“The Chinese Communist Party is about to transform today’s China into yesterday’s Soviet Union”

Lth 20e Congress of the Chinese Communist Party (CCP), from October 16 to 22, 2022, confirmed the leadership of President Xi Jinping for the next five years. China’s fundamental institutions are totalitarian, reflecting the CCP’s control over every facet of society, including the economy. The institutions of the party-state were completely copied from those of the Soviet Union (USSR) in 1949. But, while Soviet totalitarianism collapsed three decades ago under the weight of its economic failures, China has seemed to be an exception. Is it sustainable?

“Chinese-style totalitarianism” » combines highly centralized control of politics, ideology and population, with decentralization of administrative and economic affairs. This arrangement facilitated post-Mao reforms. But since Xi came to power in 2012, China has slipped back into global totalitarian control, especially over a growing private sector. This reversal is a central reason for the severe economic downturn in 2022.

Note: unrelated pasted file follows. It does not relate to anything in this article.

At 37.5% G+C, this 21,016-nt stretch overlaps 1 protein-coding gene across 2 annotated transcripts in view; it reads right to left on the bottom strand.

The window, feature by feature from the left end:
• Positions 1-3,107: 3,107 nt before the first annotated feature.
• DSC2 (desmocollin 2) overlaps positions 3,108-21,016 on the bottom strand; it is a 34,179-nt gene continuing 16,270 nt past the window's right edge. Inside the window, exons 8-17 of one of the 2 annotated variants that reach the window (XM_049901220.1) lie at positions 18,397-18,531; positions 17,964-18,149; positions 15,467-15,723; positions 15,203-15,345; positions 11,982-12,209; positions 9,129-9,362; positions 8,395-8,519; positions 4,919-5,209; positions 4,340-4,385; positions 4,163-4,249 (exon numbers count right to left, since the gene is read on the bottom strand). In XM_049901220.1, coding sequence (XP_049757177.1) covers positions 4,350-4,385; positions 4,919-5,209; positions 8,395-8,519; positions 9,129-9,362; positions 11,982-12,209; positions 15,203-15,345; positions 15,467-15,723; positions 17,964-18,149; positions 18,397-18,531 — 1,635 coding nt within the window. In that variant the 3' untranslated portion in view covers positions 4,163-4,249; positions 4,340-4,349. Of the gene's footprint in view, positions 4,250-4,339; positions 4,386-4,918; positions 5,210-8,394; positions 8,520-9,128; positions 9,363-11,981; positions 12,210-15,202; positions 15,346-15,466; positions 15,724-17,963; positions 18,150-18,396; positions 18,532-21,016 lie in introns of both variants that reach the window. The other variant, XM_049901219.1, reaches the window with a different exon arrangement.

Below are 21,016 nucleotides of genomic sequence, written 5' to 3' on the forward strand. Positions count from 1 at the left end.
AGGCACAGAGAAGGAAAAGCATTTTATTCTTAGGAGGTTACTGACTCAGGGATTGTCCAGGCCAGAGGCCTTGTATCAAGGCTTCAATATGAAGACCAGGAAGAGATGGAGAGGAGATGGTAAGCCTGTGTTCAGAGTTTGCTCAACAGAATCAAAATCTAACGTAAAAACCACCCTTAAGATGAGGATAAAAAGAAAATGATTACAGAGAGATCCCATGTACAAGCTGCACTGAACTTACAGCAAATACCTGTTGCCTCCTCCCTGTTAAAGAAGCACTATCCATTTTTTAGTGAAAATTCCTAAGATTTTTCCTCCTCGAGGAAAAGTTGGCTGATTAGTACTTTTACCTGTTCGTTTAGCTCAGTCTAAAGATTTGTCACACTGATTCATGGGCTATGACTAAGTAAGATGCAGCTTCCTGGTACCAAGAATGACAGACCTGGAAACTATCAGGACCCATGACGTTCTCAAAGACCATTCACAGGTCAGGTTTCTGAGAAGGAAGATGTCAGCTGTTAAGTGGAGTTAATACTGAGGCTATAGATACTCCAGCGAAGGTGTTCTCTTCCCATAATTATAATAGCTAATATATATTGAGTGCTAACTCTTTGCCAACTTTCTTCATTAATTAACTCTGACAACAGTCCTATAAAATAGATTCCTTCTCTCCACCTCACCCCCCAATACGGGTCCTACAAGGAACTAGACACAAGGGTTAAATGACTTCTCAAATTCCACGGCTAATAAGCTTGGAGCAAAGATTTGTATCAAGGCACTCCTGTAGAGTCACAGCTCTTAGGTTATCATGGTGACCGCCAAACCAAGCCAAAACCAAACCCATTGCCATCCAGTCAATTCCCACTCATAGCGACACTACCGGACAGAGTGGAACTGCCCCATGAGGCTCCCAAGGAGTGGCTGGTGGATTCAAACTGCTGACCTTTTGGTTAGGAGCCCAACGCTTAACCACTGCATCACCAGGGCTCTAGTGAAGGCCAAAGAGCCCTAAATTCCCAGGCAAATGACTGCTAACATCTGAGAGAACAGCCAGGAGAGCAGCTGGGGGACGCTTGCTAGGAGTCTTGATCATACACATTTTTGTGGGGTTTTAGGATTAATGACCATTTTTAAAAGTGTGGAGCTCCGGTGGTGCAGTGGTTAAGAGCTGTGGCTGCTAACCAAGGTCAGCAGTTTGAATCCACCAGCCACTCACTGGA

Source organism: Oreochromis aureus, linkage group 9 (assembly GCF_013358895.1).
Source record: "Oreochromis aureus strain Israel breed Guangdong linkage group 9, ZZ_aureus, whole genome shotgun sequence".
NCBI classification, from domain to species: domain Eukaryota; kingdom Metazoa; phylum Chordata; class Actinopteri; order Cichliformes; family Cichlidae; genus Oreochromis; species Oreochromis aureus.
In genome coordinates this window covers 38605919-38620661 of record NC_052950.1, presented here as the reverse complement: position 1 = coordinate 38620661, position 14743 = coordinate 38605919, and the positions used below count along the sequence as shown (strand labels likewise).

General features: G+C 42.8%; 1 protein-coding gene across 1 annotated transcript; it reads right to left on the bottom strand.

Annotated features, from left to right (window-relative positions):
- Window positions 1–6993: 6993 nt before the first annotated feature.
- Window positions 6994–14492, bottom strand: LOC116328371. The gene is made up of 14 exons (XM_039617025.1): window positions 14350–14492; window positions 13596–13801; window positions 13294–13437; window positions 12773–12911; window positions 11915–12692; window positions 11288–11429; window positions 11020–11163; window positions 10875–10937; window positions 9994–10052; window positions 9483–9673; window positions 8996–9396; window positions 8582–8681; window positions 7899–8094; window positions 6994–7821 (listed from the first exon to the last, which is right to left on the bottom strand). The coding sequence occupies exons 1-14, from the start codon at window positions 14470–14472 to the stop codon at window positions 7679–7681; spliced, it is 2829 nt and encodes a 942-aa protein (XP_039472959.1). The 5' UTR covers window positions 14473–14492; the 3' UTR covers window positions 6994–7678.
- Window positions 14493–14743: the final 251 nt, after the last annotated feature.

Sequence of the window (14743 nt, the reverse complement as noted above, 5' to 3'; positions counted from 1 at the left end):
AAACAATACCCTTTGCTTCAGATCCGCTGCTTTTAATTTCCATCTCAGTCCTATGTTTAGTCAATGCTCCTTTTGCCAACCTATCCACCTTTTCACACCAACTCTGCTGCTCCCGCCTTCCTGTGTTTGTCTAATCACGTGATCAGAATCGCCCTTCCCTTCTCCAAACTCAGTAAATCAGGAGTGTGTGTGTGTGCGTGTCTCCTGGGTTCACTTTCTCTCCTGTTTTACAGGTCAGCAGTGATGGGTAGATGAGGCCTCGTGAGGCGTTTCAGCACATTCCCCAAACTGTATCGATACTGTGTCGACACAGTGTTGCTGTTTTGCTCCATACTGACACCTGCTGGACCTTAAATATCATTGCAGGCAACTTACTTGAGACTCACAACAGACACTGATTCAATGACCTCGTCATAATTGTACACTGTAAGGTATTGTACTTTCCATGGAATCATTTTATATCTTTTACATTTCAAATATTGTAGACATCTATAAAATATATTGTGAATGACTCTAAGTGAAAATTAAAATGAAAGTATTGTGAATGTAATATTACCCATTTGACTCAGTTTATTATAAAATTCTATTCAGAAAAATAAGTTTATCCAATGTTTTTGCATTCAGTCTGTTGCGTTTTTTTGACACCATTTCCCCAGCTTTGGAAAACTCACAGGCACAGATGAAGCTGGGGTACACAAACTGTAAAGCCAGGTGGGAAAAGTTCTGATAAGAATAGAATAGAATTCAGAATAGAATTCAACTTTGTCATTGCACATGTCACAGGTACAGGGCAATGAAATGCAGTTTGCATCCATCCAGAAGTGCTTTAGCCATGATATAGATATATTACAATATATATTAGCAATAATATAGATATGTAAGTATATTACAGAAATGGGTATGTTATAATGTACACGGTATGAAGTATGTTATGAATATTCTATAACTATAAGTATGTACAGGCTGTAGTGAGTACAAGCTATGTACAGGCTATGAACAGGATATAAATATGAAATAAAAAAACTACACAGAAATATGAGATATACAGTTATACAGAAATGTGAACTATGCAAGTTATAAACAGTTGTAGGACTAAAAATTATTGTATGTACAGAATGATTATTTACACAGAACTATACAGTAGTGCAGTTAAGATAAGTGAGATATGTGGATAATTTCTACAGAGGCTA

Much of the rapid economic growth of the 1990s was just a catch-up after the devastation inflicted in the late 1950s through the 1970s by the Great Leap Forward and the Cultural Revolution.

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After Mao’s death, the CCP came to believe that growth was the key to its survival. Regional economic performance became the determinant of the promotion of local party-state bureaucrats, leading to competition among regional bureaucrats. To gain advantage, some of them concealed or supported private companies and thus facilitated the rapid growth of the private sector.

Massive debts

The CCP then amended the Constitution to recognize private property rights (2004). The private sector, a rudimentary civil society, and independent media outlets were allowed to flourish – the latter grew at breakneck speed – on the condition that they did not oppose the CCP’s political monopoly. China’s accession to the World Trade Organization (WTO) in 2001 led to a huge influx of foreign investment and a dramatic increase in exports which, together with the rapid expansion of the private sector, have become the engines of growth.

But the regime relied on massive debt accumulation to boost infrastructure development. With most of this investment inefficient, China has entered a vicious cycle of over-leverage and over-capacity.

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